Dioecy, hermaphrodites and pathogen load in plants
Alex Williams, Janis Antonovics and Jens Rolff
A. Williams and J. Rolff (firstname.lastname@example.org), Dept of Animal and Plant Sciences, Univ. of Sheffield, Western Bank, S10 2TN,
UK. J. Antonovics, Dept of Biology, Univ. of Virginia, Charlottesville, VA 22904, USA.
Sex-specific investment in pathogen resistance and immunity has been widely reported in animals and to a much lesser
degree in plants. Here, we investigated the incidence of fungal pathogens in dioecious versus hermaphroditic plant spe-
cies. We found that direct studies on differences between males and females in disease resistance or pathogen incidence
were rare or non-existent in plants, but if we made the prediction that if such differences exist (e.g. if males are less
resistant than females), dioecious species should have a higher variation in pathogen diversity than hermaphrodites.
Comparative studies on paired dioecious and hermaphrodite species from multiple plant families showed that her-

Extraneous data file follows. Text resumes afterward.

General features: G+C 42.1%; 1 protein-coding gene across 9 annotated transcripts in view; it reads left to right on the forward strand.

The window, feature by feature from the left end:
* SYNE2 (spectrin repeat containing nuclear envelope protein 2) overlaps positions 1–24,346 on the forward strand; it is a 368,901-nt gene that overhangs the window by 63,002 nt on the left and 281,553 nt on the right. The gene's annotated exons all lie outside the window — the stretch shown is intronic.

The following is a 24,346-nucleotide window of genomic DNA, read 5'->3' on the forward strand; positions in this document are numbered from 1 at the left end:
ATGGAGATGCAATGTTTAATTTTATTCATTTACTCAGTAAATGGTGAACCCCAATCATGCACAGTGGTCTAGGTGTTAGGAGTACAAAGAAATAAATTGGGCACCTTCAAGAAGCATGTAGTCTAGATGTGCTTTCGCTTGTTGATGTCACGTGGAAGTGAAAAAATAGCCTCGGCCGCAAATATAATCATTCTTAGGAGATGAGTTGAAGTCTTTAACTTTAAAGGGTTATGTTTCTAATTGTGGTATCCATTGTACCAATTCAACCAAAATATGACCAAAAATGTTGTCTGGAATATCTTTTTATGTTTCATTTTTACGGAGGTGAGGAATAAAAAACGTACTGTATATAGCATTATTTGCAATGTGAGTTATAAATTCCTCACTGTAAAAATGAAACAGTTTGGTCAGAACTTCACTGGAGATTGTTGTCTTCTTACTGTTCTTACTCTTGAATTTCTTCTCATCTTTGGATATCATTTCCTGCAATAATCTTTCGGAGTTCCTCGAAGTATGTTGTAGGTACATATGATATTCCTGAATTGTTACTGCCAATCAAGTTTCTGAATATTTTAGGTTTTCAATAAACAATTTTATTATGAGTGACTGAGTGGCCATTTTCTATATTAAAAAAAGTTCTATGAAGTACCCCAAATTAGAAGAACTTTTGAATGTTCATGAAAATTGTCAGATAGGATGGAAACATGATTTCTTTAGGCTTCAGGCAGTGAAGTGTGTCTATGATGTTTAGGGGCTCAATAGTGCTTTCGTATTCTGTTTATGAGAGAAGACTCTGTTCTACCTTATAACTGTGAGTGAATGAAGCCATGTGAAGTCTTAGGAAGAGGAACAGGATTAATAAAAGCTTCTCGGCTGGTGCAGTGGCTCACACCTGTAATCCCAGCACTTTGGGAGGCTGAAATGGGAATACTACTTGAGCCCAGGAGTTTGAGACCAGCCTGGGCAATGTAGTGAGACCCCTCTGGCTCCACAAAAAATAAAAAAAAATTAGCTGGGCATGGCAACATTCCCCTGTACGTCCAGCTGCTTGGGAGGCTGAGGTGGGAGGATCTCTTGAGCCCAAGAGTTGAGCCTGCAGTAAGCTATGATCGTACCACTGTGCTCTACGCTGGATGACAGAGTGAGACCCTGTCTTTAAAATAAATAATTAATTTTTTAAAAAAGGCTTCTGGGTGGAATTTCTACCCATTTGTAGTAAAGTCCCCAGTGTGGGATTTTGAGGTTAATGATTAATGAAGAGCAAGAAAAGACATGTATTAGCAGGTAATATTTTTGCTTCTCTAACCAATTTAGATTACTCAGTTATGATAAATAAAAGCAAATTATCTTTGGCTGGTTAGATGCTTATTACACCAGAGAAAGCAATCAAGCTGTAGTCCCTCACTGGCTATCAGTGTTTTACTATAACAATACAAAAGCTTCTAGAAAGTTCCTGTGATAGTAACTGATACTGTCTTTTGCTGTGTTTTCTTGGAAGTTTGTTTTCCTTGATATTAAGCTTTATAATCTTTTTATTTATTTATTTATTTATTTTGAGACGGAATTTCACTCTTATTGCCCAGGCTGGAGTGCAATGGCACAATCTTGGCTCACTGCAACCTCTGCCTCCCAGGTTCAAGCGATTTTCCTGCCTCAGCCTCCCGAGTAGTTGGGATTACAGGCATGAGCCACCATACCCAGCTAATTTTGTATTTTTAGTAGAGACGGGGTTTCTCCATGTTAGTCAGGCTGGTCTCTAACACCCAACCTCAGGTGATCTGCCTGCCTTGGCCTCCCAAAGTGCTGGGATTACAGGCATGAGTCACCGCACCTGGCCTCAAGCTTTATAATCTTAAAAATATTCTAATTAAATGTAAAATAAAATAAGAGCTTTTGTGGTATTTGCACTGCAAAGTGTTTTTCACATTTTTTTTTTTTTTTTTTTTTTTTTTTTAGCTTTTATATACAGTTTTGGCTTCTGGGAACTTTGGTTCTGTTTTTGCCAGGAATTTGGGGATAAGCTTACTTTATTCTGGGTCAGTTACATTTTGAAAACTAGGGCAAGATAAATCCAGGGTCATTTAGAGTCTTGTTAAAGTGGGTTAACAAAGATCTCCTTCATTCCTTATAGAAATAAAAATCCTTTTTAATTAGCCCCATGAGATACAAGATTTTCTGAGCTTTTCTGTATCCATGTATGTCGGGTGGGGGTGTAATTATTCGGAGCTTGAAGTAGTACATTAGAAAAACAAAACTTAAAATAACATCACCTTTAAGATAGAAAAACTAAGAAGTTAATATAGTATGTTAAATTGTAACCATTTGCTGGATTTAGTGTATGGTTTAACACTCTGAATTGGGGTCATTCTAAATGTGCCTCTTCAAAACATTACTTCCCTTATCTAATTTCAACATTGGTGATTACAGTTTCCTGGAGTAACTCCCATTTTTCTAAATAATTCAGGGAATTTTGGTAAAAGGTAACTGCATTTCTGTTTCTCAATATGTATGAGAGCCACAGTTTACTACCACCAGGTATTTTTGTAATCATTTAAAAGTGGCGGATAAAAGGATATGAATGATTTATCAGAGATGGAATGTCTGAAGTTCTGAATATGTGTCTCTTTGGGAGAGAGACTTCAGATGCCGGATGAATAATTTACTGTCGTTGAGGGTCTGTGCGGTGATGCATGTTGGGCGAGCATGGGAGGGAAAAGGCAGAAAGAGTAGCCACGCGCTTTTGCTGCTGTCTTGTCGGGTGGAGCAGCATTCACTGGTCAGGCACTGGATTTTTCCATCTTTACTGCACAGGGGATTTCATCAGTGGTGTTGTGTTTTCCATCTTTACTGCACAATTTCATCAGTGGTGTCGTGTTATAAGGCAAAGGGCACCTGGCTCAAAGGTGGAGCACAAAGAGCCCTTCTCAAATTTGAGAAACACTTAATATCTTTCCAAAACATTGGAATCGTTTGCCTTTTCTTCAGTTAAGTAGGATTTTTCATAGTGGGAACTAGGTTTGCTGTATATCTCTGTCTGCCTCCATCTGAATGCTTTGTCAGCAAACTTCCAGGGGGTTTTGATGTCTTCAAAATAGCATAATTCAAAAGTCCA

maphrodites had a higher average pathogen load than dioecious species, consistent with the idea that higher outcrossing
is beneficial to resistance to a greater diversity of pathogens. There was however no support for dioecious species also
having a greater variance in pathogen diversity. Our results are consistent with dioecy providing a benefit in terms of
pathogen resistance, but the data were insufficient to resolve if the male and female plants showed sex-specific invest-
ment in resistance.
Sex differences in parasite prevalence and intensity have
been documented in the plant and animal literature (Alex-
ander and Antonovics 1995, Poulin 1996). In vertebrates
(Poulin 1996) females are more immunocompetent than